It appears there are still some common sense jurists still presiding in the People's Republic of Taxachusetts.
Earlier today the Massachusetts Supreme Judicial Court ruled the Commonwealth could not force New Hampshire retailers to collect Massachusetts sales tax on tires sold in New Hampshire to Massachusetts residents.
The court's decision was another shot fired in a long standing 'feud' between the two states, one specifically dealing with sales taxes. Massachusetts has a 6.25% sales tax while New Hampshire has none. The recently raised sales tax (from 5% to 6.25%) has goaded even more Bay Staters to cross the border into New Hampshire when they make purchases of higher priced goods to avoid paying the tax.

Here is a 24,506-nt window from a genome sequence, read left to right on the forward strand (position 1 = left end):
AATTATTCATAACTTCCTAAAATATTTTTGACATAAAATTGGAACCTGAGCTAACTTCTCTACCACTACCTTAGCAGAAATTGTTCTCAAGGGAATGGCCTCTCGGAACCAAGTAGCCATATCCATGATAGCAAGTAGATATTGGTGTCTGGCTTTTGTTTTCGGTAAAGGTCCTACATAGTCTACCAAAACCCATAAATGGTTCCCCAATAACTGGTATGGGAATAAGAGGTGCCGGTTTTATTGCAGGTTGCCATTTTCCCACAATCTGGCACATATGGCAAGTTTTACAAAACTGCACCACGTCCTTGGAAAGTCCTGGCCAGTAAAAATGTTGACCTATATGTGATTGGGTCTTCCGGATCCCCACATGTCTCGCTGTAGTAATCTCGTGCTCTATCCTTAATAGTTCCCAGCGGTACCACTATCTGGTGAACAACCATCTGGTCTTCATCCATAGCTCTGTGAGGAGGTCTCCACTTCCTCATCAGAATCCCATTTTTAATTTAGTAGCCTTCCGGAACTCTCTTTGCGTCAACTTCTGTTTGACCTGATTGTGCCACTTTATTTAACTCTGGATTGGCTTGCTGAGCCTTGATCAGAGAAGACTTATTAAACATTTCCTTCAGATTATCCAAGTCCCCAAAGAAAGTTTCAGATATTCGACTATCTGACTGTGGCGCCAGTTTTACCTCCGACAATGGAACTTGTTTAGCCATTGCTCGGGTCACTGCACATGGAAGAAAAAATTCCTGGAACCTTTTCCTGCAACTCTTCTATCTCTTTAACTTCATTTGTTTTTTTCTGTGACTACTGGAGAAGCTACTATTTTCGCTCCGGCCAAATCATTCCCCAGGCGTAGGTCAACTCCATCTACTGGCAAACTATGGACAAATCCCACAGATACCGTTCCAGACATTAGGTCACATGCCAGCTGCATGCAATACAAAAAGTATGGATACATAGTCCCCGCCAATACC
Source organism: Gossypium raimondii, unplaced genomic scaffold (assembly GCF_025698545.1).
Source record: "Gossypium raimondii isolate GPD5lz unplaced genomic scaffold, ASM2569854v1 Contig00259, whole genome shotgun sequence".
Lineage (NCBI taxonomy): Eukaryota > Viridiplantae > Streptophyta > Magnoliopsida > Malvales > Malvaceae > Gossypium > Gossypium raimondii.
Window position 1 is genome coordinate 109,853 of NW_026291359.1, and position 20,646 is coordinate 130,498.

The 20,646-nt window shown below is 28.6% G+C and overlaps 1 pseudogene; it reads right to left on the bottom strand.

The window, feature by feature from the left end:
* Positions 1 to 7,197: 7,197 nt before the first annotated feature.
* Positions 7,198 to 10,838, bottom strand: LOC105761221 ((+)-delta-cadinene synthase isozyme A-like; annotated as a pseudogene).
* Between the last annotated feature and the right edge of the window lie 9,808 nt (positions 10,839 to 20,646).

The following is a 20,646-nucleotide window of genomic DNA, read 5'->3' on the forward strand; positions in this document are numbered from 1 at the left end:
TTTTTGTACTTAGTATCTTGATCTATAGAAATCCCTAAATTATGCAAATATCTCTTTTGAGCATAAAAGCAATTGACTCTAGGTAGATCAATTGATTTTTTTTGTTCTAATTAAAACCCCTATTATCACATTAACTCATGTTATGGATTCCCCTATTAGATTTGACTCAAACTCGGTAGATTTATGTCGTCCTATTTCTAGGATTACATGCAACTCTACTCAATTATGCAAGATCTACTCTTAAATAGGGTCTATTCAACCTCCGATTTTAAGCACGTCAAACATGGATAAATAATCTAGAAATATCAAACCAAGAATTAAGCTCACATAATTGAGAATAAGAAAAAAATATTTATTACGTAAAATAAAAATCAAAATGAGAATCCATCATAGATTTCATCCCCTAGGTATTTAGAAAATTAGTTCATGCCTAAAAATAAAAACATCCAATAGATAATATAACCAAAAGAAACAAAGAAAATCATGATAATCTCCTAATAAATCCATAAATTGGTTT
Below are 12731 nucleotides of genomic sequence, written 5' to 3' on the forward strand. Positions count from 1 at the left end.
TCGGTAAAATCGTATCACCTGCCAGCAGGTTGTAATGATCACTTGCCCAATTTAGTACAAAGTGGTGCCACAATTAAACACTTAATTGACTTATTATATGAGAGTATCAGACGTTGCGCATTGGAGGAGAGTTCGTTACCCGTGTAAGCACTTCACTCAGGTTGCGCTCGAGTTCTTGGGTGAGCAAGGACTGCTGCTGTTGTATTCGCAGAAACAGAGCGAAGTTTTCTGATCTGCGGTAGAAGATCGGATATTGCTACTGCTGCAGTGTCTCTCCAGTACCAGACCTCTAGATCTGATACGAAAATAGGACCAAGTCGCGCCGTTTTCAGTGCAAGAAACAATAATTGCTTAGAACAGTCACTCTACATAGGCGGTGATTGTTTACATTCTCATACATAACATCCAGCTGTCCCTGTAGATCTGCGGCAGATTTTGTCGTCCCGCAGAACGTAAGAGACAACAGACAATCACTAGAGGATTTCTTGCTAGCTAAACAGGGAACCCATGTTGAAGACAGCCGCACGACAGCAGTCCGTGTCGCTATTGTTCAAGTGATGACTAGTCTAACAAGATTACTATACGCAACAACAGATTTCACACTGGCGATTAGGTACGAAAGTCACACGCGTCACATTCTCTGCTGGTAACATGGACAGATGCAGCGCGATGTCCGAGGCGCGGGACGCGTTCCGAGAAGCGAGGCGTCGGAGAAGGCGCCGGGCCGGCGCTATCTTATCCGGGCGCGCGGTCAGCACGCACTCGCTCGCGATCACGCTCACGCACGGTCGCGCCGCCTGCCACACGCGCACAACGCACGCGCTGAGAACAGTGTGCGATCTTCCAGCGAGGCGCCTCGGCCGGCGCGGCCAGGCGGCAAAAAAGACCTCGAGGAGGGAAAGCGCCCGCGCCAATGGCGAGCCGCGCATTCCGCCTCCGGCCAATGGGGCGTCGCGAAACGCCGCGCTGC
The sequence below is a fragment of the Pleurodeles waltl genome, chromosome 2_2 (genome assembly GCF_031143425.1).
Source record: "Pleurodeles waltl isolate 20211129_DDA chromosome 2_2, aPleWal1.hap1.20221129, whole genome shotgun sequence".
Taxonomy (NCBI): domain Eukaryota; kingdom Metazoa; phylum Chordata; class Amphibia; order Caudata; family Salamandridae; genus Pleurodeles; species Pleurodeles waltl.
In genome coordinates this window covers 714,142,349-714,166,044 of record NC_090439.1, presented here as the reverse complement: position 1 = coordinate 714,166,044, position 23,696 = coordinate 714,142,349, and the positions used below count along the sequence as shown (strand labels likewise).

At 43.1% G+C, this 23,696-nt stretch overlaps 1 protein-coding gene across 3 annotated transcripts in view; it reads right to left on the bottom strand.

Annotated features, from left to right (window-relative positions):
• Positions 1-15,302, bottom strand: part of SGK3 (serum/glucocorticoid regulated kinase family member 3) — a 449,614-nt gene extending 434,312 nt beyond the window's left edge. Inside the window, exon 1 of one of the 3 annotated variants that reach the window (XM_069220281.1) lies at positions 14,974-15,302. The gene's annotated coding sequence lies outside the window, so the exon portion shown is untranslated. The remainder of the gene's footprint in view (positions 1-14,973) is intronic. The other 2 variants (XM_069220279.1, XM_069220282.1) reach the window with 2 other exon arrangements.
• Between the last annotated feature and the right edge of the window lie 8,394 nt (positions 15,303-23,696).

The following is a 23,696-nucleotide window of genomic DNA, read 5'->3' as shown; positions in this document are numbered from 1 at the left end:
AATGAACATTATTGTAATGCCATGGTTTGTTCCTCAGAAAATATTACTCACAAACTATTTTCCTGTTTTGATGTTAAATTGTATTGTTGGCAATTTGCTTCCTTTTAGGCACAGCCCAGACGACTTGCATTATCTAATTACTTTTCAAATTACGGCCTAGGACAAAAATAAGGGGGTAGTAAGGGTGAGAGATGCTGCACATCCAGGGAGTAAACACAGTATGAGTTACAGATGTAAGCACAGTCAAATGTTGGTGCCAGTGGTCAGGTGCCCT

The Massachusetts Department of Revenue filed suit against Town Fair Tire, demanding the new Hampshire outlets collect Massachusetts sales tax on all sales to Massachusetts residents. Both Town Fair Tire and the State of New Hampshire responded, with the state legislature passing legislation making it illegal for other states to force New Hampshire retailers to collect taxes on sales to their residents.
The Massachusetts Department of Revenue's argument before the court used as evidence 313 sales invoices from the 'offending' Town Fair Tire outlets as proof of tax liability. But the court, in its wisdom, said the invoices “weren't enough under state law to presume the tires were used in Massachusetts.”
The text of the court's decision, minus footnotes and case citations, can be seen at the first link (scroll down).